Do children learn better when their teacher looks like they do?
The vast majority of teachers in Washington State’s K-12 schools are White (90%) and female (80%), yet the student body is only 56% White. This has led to what some call a “culture gap”—a huge proportion of students being taught by someone whose lived experience may be far different than theirs. This may contribute not only to lower grades and graduation rates, but higher rates of disciplinary action.
But is a teacher’s race even the issue? Is it more important to be of a similar religion, urban or rural background, or socioeconomic status? As a Black student put it in an article for the National Education Association, “I probably had more in common with a White teacher from a lower-income background than I had with a Black teacher who grew up in a more affluent environment.”
As America moves closer toward being a majority-minority country, join us for a discussion on the culture gap in Washington’s classrooms. Is increasing the number of teachers of color enough, or can cultural competency training close the culture gap regardless of a teacher’s background? Daudi Abe, Seattle Central College professor and journalist, and Kristin Leong, education activist, former teacher, and founder of RollCallProject.com will explore the causes and solutions to our divided classrooms.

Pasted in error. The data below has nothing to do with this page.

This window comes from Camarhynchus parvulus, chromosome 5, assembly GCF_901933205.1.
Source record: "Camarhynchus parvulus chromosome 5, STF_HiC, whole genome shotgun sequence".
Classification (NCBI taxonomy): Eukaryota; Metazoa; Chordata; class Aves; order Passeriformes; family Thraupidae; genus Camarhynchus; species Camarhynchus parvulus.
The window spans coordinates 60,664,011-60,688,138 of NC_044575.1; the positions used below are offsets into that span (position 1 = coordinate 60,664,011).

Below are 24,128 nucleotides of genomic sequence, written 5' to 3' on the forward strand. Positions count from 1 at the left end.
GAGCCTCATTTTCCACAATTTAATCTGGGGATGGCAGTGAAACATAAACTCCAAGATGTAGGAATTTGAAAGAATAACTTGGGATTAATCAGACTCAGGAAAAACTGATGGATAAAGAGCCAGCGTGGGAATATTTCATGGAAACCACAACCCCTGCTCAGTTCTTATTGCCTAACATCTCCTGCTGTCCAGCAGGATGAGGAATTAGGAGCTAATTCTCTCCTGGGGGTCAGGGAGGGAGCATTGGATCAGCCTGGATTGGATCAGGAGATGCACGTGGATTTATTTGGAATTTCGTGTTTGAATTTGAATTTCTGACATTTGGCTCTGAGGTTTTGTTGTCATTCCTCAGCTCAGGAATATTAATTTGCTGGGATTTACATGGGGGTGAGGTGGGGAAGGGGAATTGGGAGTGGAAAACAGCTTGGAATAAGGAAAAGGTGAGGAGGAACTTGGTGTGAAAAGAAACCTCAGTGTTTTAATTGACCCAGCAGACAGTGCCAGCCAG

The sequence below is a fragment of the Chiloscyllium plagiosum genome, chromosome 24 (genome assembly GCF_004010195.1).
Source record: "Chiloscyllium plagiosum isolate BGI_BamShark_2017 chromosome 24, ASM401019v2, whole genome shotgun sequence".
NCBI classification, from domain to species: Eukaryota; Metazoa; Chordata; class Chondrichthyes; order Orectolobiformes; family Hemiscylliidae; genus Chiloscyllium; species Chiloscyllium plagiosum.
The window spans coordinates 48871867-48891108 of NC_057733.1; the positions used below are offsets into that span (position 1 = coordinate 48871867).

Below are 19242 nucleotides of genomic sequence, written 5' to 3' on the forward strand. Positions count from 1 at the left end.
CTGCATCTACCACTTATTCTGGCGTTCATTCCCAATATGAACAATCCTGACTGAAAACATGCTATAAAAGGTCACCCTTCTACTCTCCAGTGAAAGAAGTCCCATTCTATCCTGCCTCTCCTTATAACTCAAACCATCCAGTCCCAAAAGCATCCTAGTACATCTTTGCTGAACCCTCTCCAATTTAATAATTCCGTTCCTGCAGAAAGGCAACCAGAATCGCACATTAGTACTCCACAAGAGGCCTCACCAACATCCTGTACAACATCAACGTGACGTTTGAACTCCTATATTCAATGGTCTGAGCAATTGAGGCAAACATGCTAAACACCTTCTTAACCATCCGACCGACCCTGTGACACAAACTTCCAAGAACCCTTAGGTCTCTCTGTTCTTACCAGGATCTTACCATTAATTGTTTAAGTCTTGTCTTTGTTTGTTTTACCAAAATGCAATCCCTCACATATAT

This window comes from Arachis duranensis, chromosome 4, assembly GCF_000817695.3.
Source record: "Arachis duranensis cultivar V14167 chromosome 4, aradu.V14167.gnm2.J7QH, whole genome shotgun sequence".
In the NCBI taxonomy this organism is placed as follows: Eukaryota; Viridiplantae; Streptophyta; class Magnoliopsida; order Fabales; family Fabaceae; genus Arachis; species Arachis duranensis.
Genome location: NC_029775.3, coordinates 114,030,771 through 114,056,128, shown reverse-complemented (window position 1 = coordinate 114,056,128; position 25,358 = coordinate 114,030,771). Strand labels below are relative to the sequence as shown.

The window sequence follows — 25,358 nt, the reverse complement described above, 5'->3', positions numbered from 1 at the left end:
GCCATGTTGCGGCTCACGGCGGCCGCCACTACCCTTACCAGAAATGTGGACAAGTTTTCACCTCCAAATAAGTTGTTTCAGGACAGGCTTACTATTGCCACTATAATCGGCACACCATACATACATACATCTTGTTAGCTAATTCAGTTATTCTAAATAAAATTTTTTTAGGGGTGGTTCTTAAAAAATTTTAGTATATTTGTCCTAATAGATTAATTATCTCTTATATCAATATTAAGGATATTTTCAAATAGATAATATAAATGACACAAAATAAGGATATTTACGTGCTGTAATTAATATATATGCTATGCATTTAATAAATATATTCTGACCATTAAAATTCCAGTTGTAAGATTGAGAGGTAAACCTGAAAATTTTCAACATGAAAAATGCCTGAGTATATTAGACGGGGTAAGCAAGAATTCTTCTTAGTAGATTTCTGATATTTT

- September 20, 2017
- Gilbert Cellars
5 N. Front St. Yakima, WA 98901 United States
- More Info
- Zaki Hamid
- (206) 682-1770 x102
About Think & Drink Events
Think & Drink events are hosted conversations at pubs and tasting rooms on provocative topics and new ideas. Scholars, experts, artists, or activists from a variety of disciplines participate in a moderated discussion, with a strong emphasis on audience participation. Events are held periodically throughout the year in Seattle, Spokane, Tacoma, and Yakima.